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Value for Money: What Does it Really Mean?
Value for Money: What Does it Really Mean?
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Value for Money: What Does it Really Mean?

Money254
Eunniah Mbabazi
June 11, 2021

At one time in your life, you have probably held a Ksh1,000 note in your hand and wondered how best to spend it, and get value while at it? Buy pizza? Take yourself out for breakfast? Buy shoes? Lend it to a friend? Or stash it into your savings account?

Have you been stuck at whether to sell an item right now, at a cheaper price, or wait a little bit longer, until when demand is higher, and sell it at a higher price?

If you answered yes to any or all of the above questions, then it boils down to you always looking for value for your money, even in hindsight.

Value for money means the most advantageous combination of cost, quality and sustainability to meet one's requirements. It is based not only on the minimum purchase price (economy), but also on the maximum efficiency and effectiveness of the purchase.

The Three Es Value for Money

Economy - this seeks to minimize the cost of resources for an activity (‘doing things at a low price')

Efficiency – getting the most from your money ('doing things the right way')

Effectiveness – getting expected results ('doing the right things)

Time Value of Money

Time value of money is the idea that money you have right now is worth more than the same amount in the future because of its likely earning capacity. This means that provided money can earn interest, any amount of money is worth more the sooner it is received.

For example, if you have Ksh10,000 today and deposited into a fixed savings account, it could earn a certain amount of interest by 2022 - see the interest rates available for savings accounts in Kenya here

This will be more than now getting Ksh10,000 in 2022. Alternatively, the KSh10,000 received today can be invested, say in a business or Sacco, and will be worth more in 2022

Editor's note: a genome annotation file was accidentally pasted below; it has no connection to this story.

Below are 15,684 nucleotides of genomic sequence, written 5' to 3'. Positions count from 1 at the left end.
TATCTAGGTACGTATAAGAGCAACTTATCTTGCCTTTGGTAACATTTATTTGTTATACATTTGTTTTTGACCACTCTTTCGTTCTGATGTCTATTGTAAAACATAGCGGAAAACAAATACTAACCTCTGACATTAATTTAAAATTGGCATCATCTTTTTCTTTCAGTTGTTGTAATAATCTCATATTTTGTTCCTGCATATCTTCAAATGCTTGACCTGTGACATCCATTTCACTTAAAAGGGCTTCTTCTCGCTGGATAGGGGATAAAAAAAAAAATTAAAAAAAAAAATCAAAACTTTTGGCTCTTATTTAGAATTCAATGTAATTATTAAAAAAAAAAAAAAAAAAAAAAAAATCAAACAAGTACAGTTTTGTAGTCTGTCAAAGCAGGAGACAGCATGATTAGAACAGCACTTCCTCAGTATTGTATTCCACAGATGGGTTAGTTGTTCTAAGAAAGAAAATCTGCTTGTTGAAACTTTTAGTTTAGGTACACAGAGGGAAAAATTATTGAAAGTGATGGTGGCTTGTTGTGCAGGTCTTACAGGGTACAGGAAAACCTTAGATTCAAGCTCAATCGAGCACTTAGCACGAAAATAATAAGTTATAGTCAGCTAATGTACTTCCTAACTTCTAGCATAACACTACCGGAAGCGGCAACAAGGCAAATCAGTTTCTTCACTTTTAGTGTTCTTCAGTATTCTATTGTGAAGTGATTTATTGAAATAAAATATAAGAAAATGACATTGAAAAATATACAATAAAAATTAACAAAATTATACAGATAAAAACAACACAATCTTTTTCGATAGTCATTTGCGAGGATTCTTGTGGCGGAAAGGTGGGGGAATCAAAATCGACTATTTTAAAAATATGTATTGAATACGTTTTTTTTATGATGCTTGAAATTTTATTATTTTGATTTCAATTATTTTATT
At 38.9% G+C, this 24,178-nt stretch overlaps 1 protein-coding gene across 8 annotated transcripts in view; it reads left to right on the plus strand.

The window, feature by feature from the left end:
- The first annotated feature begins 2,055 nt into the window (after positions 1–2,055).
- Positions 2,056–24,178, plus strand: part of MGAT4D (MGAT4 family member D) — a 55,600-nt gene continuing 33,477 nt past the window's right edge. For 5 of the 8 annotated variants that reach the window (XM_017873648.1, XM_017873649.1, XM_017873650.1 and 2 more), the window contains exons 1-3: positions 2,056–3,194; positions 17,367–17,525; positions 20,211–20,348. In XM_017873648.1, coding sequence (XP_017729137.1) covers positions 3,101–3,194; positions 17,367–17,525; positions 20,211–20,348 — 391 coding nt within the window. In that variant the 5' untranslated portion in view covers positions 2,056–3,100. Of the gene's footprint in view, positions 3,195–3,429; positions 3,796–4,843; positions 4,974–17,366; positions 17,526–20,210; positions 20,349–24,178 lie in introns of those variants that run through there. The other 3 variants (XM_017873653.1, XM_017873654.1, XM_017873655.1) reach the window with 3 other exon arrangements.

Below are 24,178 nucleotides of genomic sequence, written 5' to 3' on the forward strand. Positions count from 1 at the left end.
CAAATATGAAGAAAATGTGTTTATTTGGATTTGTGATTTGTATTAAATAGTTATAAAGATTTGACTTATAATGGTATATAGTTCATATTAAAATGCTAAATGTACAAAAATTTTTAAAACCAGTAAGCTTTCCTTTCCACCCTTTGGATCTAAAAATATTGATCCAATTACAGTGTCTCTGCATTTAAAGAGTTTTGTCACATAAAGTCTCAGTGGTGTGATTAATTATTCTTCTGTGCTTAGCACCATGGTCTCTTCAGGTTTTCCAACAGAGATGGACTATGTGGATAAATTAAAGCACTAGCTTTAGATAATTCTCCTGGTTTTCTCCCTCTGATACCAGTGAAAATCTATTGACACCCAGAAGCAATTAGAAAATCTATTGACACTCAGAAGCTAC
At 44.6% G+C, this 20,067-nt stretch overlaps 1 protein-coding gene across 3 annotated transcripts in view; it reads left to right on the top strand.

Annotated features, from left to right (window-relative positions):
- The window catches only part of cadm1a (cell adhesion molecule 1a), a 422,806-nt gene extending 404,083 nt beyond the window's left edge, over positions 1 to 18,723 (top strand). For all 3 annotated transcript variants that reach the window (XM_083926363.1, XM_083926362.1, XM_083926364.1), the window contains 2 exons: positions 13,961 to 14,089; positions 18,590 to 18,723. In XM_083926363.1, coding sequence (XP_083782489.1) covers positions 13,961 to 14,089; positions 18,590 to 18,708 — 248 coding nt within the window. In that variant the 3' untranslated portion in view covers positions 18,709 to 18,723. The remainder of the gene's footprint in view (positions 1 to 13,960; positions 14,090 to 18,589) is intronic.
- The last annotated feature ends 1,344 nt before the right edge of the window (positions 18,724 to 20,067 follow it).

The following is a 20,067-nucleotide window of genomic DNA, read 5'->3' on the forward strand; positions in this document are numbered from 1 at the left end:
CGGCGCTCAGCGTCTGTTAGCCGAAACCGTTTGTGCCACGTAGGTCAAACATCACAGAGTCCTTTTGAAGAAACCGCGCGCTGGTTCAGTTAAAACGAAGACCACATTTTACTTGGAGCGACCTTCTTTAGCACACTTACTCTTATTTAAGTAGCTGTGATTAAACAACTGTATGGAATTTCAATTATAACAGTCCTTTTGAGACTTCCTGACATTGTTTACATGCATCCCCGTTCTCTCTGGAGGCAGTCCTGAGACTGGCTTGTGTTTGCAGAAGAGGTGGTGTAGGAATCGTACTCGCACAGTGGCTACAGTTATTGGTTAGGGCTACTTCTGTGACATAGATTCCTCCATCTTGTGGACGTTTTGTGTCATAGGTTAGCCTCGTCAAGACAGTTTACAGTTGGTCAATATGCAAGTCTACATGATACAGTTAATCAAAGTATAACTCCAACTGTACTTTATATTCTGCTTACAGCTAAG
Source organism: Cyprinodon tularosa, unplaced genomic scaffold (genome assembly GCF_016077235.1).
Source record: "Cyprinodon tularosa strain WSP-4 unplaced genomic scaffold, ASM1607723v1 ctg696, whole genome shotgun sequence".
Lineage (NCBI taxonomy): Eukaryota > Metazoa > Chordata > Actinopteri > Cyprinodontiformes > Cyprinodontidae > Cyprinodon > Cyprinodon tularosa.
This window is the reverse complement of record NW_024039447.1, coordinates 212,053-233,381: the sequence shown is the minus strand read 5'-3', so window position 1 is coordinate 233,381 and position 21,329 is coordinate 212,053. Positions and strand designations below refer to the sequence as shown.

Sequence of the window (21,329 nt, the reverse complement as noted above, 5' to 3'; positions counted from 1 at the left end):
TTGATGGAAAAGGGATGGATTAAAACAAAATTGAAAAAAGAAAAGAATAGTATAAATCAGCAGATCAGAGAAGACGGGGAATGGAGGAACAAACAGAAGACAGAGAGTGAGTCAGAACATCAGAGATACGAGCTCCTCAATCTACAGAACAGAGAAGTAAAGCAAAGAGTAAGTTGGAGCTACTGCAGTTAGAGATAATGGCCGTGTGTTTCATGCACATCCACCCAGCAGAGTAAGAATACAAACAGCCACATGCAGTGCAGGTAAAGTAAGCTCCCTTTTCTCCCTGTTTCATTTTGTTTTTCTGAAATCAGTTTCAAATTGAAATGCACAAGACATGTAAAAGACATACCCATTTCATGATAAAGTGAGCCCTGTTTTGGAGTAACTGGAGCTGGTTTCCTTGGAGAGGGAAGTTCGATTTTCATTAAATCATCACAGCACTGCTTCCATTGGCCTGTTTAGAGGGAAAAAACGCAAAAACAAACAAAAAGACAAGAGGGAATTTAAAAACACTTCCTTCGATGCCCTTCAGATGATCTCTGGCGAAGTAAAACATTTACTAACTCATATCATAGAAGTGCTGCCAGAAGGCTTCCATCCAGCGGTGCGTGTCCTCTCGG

You could also consider the common occurrence of lending to friends. If you lent a friend some Ksh5,000 and they repaid it in a day or two, you would want to ask for anything in return. But if they were unable to repay within a month, two or three, you would want to ask for an additional Ksh500 for the loss of your money for that period - that is the time value of money. 

It is, among other factors, determined by opportunity cost and interest rates. 

Opportunity Cost and the Time Value of Money

Opportunity cost is the difference between the value of one spending option and another option. For example, you have invested Ksh30,000 in the stock market with the hope that you would be able to get at least a 10% return on your investment. You also had the option to invest the amount in a fixed deposit that offered interest at 8% p.a., but you went for the first option. 

At the end of the year, you find that due to volatile market conditions, the value of your investments has grown by just 5% to earn Ksh1,500. Now, if you had invested Ksh30,000 in a fixed deposit account, you could have made Ksh2,400. So, the difference of Ksh900 is the opportunity cost of money.

Every time you spend on something, you are taking away money from something else. So, you have to really decide what is more important. This is with the knowledge that oftentimes, in investment, there is no assurance of certainty - meaning that every investment is a risk. 

But even then, you can take some time to determine what risks you are worth taking and make peace with the fact that you may forego some options that may prove more successful than what you have chosen in the future.